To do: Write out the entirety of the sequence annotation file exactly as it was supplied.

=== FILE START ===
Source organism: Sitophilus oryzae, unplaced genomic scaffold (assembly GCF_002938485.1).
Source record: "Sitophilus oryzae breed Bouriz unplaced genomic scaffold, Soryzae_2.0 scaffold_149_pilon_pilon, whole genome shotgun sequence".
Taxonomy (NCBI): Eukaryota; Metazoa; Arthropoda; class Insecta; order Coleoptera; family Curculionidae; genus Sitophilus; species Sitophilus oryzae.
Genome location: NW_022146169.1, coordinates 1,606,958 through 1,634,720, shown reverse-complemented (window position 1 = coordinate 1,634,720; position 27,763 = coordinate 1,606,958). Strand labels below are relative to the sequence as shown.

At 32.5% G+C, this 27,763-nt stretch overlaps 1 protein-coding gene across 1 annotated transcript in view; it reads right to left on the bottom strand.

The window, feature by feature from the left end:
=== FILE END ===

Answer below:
Source organism: Sitophilus oryzae, unplaced genomic scaffold (assembly GCF_002938485.1).
Source record: "Sitophilus oryzae breed Bouriz unplaced genomic scaffold, Soryzae_2.0 scaffold_149_pilon_pilon, whole genome shotgun sequence".
Taxonomy (NCBI): Eukaryota; Metazoa; Arthropoda; class Insecta; order Coleoptera; family Curculionidae; genus Sitophilus; species Sitophilus oryzae.
Genome location: NW_022146169.1, coordinates 1,606,958 through 1,634,720, shown reverse-complemented (window position 1 = coordinate 1,634,720; position 27,763 = coordinate 1,606,958). Strand labels below are relative to the sequence as shown.

At 32.5% G+C, this 27,763-nt stretch overlaps 1 protein-coding gene across 1 annotated transcript in view; it reads right to left on the bottom strand.

The window, feature by feature from the left end: